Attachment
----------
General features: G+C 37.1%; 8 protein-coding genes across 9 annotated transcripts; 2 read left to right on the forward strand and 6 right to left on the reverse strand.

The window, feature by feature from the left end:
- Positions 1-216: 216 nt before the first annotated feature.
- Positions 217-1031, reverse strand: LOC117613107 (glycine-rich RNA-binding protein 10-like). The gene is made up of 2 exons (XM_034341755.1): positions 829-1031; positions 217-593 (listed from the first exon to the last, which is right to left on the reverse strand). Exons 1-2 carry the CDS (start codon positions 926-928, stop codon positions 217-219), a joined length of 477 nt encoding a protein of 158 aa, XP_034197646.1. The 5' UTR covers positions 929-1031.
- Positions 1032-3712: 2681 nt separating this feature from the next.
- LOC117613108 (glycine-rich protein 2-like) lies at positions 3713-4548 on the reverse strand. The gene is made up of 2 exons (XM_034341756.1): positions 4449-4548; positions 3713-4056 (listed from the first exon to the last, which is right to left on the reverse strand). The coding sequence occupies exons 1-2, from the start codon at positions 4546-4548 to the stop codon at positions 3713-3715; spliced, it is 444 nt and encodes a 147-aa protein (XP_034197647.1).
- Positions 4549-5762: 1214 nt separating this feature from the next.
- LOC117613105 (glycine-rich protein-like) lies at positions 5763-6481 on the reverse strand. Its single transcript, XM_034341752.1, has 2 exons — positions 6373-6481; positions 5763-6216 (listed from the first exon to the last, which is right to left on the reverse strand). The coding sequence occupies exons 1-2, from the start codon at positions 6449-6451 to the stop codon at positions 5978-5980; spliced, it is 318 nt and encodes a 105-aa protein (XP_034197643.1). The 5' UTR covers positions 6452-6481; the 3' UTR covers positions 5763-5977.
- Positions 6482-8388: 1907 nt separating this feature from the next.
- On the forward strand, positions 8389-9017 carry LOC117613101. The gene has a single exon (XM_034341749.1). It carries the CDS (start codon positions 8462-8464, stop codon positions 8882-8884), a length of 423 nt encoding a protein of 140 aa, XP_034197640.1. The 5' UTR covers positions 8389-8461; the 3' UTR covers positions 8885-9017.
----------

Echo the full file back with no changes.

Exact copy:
General features: G+C 37.1%; 8 protein-coding genes across 9 annotated transcripts; 2 read left to right on the forward strand and 6 right to left on the reverse strand.

The window, feature by feature from the left end:
- Positions 1-216: 216 nt before the first annotated feature.
- Positions 217-1031, reverse strand: LOC117613107 (glycine-rich RNA-binding protein 10-like). The gene is made up of 2 exons (XM_034341755.1): positions 829-1031; positions 217-593 (listed from the first exon to the last, which is right to left on the reverse strand). Exons 1-2 carry the CDS (start codon positions 926-928, stop codon positions 217-219), a joined length of 477 nt encoding a protein of 158 aa, XP_034197646.1. The 5' UTR covers positions 929-1031.
- Positions 1032-3712: 2681 nt separating this feature from the next.
- LOC117613108 (glycine-rich protein 2-like) lies at positions 3713-4548 on the reverse strand. The gene is made up of 2 exons (XM_034341756.1): positions 4449-4548; positions 3713-4056 (listed from the first exon to the last, which is right to left on the reverse strand). The coding sequence occupies exons 1-2, from the start codon at positions 4546-4548 to the stop codon at positions 3713-3715; spliced, it is 444 nt and encodes a 147-aa protein (XP_034197647.1).
- Positions 4549-5762: 1214 nt separating this feature from the next.
- LOC117613105 (glycine-rich protein-like) lies at positions 5763-6481 on the reverse strand. Its single transcript, XM_034341752.1, has 2 exons — positions 6373-6481; positions 5763-6216 (listed from the first exon to the last, which is right to left on the reverse strand). The coding sequence occupies exons 1-2, from the start codon at positions 6449-6451 to the stop codon at positions 5978-5980; spliced, it is 318 nt and encodes a 105-aa protein (XP_034197643.1). The 5' UTR covers positions 6452-6481; the 3' UTR covers positions 5763-5977.
- Positions 6482-8388: 1907 nt separating this feature from the next.
- On the forward strand, positions 8389-9017 carry LOC117613101. The gene has a single exon (XM_034341749.1). It carries the CDS (start codon positions 8462-8464, stop codon positions 8882-8884), a length of 423 nt encoding a protein of 140 aa, XP_034197640.1. The 5' UTR covers positions 8389-8461; the 3' UTR covers positions 8885-9017.